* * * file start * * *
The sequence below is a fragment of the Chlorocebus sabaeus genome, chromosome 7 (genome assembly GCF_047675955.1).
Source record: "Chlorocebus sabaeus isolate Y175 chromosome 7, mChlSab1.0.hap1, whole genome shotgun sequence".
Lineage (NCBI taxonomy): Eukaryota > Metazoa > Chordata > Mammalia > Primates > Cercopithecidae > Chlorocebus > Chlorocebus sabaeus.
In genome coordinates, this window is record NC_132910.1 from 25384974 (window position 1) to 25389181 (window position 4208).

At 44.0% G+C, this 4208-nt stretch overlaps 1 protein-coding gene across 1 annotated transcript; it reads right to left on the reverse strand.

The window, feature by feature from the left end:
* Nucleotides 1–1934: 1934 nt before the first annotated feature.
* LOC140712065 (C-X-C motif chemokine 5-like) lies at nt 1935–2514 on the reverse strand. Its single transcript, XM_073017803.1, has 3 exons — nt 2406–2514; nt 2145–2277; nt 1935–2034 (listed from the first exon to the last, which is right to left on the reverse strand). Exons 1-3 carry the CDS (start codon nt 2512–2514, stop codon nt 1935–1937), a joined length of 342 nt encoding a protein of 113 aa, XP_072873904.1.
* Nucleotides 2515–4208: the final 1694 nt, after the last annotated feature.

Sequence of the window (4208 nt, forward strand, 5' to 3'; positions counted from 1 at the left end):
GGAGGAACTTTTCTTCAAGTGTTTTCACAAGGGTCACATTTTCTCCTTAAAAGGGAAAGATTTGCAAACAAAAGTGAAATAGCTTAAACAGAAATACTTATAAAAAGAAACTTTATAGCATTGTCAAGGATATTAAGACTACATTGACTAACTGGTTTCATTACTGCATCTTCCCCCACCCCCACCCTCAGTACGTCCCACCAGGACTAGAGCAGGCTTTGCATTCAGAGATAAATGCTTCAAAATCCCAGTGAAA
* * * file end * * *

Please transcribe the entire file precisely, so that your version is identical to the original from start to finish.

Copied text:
The sequence below is a fragment of the Chlorocebus sabaeus genome, chromosome 7 (genome assembly GCF_047675955.1).
Source record: "Chlorocebus sabaeus isolate Y175 chromosome 7, mChlSab1.0.hap1, whole genome shotgun sequence".
Lineage (NCBI taxonomy): Eukaryota > Metazoa > Chordata > Mammalia > Primates > Cercopithecidae > Chlorocebus > Chlorocebus sabaeus.
In genome coordinates, this window is record NC_132910.1 from 25384974 (window position 1) to 25389181 (window position 4208).

At 44.0% G+C, this 4208-nt stretch overlaps 1 protein-coding gene across 1 annotated transcript; it reads right to left on the reverse strand.

The window, feature by feature from the left end:
* Nucleotides 1–1934: 1934 nt before the first annotated feature.
* LOC140712065 (C-X-C motif chemokine 5-like) lies at nt 1935–2514 on the reverse strand. Its single transcript, XM_073017803.1, has 3 exons — nt 2406–2514; nt 2145–2277; nt 1935–2034 (listed from the first exon to the last, which is right to left on the reverse strand). Exons 1-3 carry the CDS (start codon nt 2512–2514, stop codon nt 1935–1937), a joined length of 342 nt encoding a protein of 113 aa, XP_072873904.1.
* Nucleotides 2515–4208: the final 1694 nt, after the last annotated feature.

Sequence of the window (4208 nt, forward strand, 5' to 3'; positions counted from 1 at the left end):
GGAGGAACTTTTCTTCAAGTGTTTTCACAAGGGTCACATTTTCTCCTTAAAAGGGAAAGATTTGCAAACAAAAGTGAAATAGCTTAAACAGAAATACTTATAAAAAGAAACTTTATAGCATTGTCAAGGATATTAAGACTACATTGACTAACTGGTTTCATTACTGCATCTTCCCCCACCCCCACCCTCAGTACGTCCCACCAGGACTAGAGCAGGCTTTGCATTCAGAGATAAATGCTTCAAAATCCCAGTGAAA